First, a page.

forward with the attack, and at sunset the enemy was flying before our victorious troops at every point in our front, and when night fell, we had driven him entirely from the field of battle. Our troops slept upon their arms nearly a mile beyond the point at which he made his last stand, and my headquarters for the night were at the Elkhorn tavern. We had taken during the day seven cannon and about two hundred prisoners.
In the course of the night I ascertained that the ammunition was almost exhausted, and that the officer in charge of the ordnance supplies could not find his wagons, which, with the subsistence train, had been sent to Bentonville. Most of the troops had been without any food since the morning of the 6th, and the artillery horses were beaten out. It was therefore with no little anxiety that I awaited the dawn of day. When it came, it revealed to me the enemy in a new and strong position offering battle. I made my dispositions at once to accept the gage, and by 7 o'clock the cannonading was as heavy as that of the previous day. On the side of the enemy the fire was much better sustained; for being freed from the attack of my right wing, he could now concentrate his whole artillery force. Finding that my right wing was much disorganized, and that the batteries were one after the other retiring from the field with every shot expended, I resolved to withdraw the army, and at once placed the ambulances with all of the wounded they would bear upon the Huntsville road, and a portion of McCulloch's division, which had joined me during the night, in position to follow, while I so disposed of my remaining forces as best to deceive the enemy as to my intention, and to hold him in check while executing it.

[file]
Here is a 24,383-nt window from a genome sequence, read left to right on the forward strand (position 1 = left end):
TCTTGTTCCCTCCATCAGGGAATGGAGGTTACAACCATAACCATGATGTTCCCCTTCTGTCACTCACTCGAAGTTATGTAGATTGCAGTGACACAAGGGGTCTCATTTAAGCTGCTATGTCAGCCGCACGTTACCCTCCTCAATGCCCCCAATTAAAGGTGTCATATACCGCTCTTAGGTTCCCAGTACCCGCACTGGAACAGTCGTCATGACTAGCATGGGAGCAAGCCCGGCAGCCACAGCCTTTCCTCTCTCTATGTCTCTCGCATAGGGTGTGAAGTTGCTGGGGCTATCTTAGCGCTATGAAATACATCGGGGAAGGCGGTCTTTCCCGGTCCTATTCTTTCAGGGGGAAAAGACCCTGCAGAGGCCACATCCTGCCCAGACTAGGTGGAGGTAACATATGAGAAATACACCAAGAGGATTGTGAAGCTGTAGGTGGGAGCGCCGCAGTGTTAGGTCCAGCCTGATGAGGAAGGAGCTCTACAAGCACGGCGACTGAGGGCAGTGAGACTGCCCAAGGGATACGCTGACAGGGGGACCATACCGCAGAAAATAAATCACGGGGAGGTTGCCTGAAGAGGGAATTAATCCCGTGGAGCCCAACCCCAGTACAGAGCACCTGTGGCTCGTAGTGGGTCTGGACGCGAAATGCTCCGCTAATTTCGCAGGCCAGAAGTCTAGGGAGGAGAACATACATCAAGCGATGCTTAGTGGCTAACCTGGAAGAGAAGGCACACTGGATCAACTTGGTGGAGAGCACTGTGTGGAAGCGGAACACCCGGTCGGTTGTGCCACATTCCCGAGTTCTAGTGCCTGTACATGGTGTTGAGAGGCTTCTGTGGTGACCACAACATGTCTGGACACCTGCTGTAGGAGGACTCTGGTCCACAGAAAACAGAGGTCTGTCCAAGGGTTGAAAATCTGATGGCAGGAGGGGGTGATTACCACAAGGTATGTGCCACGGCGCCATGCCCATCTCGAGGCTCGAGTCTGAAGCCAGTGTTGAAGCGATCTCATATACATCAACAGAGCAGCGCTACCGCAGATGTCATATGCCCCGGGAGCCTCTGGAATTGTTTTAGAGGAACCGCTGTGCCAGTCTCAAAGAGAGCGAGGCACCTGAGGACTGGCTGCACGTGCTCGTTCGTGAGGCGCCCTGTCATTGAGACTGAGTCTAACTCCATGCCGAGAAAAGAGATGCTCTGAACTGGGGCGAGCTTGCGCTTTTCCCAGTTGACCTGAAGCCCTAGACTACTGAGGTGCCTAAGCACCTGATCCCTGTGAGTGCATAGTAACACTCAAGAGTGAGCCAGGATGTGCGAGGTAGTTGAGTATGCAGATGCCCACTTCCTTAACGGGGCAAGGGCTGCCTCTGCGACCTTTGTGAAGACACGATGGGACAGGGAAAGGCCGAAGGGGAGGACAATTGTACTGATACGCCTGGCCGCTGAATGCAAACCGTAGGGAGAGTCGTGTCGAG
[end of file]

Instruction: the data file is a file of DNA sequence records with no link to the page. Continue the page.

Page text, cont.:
About 10 o'clock I gave the order for the column to march, and soon afterwards for the troops engaged to fall back and cover the rear of the army. This was done very steadily—no attempt was made by the enemy to follow us, and we encamped about 3 P. M. about ten miles from the field of battle. Some demonstrations were made by his cavalry upon my baggage train and the batteries of artillery which returned by different routes from that taken by the army, but they were instantly checked, and, thanks to the skill and courage of Colonel Stone and Major Wade, all of the baggage and artillery joined the army in safety.
So far as I can ascertain, our losses amount to about six hundred killed and wounded and two hundred prisoners, and one cannon which, having become disabled, I ordered to be thrown into a ravine.